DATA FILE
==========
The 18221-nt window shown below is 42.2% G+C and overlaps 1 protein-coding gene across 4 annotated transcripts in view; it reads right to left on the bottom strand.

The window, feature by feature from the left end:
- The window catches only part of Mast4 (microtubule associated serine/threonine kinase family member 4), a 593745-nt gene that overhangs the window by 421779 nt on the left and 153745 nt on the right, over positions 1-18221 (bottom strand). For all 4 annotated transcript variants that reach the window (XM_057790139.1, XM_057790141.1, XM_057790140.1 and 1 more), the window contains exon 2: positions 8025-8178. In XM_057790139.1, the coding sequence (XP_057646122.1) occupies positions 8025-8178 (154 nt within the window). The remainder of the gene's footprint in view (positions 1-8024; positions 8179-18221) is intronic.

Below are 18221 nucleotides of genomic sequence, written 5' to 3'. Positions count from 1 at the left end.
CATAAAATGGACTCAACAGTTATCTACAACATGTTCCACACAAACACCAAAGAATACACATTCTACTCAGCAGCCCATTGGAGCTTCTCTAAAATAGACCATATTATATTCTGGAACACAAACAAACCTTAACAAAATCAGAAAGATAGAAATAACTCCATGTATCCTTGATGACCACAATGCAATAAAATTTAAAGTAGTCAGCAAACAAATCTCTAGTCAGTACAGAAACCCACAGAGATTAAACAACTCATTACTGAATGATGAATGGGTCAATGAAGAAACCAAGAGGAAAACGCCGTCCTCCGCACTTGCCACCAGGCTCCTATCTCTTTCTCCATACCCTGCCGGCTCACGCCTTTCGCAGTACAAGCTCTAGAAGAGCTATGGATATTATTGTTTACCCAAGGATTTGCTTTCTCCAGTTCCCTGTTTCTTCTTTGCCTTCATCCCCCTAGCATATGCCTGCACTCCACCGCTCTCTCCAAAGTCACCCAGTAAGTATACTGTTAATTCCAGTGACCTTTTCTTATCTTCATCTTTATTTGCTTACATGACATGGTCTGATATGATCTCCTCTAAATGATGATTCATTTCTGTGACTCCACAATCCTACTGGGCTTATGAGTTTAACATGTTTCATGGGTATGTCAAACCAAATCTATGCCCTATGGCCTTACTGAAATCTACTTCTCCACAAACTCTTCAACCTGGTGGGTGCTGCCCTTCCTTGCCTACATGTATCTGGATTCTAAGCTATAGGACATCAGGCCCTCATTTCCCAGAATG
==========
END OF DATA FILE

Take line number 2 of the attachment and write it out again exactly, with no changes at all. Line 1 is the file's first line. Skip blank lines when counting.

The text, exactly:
The window, feature by feature from the left end: